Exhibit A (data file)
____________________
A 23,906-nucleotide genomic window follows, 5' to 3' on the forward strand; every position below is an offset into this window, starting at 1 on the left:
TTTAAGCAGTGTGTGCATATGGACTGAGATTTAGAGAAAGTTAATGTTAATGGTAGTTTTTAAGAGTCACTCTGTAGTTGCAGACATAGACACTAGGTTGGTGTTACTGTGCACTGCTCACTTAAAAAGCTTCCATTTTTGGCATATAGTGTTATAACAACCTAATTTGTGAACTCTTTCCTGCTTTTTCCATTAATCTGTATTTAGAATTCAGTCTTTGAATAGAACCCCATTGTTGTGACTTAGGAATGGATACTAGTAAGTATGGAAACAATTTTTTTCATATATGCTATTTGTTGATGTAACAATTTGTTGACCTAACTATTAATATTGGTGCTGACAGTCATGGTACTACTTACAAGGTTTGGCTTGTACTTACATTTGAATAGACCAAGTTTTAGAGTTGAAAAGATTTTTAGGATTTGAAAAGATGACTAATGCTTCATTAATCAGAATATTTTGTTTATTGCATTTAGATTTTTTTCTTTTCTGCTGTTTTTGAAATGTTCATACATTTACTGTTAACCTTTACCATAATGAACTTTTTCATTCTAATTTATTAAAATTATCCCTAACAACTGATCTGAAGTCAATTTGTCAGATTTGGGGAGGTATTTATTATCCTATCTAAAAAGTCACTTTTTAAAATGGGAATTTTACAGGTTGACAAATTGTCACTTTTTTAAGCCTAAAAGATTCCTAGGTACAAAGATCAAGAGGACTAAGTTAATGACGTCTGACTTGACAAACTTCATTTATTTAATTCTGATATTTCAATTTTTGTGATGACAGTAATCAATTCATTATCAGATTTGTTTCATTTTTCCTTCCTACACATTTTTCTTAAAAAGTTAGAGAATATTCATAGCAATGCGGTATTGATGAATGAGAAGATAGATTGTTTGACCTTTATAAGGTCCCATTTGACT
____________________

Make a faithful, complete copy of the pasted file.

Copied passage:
A 23,906-nucleotide genomic window follows, 5' to 3' on the forward strand; every position below is an offset into this window, starting at 1 on the left:
TTTAAGCAGTGTGTGCATATGGACTGAGATTTAGAGAAAGTTAATGTTAATGGTAGTTTTTAAGAGTCACTCTGTAGTTGCAGACATAGACACTAGGTTGGTGTTACTGTGCACTGCTCACTTAAAAAGCTTCCATTTTTGGCATATAGTGTTATAACAACCTAATTTGTGAACTCTTTCCTGCTTTTTCCATTAATCTGTATTTAGAATTCAGTCTTTGAATAGAACCCCATTGTTGTGACTTAGGAATGGATACTAGTAAGTATGGAAACAATTTTTTTCATATATGCTATTTGTTGATGTAACAATTTGTTGACCTAACTATTAATATTGGTGCTGACAGTCATGGTACTACTTACAAGGTTTGGCTTGTACTTACATTTGAATAGACCAAGTTTTAGAGTTGAAAAGATTTTTAGGATTTGAAAAGATGACTAATGCTTCATTAATCAGAATATTTTGTTTATTGCATTTAGATTTTTTTCTTTTCTGCTGTTTTTGAAATGTTCATACATTTACTGTTAACCTTTACCATAATGAACTTTTTCATTCTAATTTATTAAAATTATCCCTAACAACTGATCTGAAGTCAATTTGTCAGATTTGGGGAGGTATTTATTATCCTATCTAAAAAGTCACTTTTTAAAATGGGAATTTTACAGGTTGACAAATTGTCACTTTTTTAAGCCTAAAAGATTCCTAGGTACAAAGATCAAGAGGACTAAGTTAATGACGTCTGACTTGACAAACTTCATTTATTTAATTCTGATATTTCAATTTTTGTGATGACAGTAATCAATTCATTATCAGATTTGTTTCATTTTTCCTTCCTACACATTTTTCTTAAAAAGTTAGAGAATATTCATAGCAATGCGGTATTGATGAATGAGAAGATAGATTGTTTGACCTTTATAAGGTCCCATTTGACT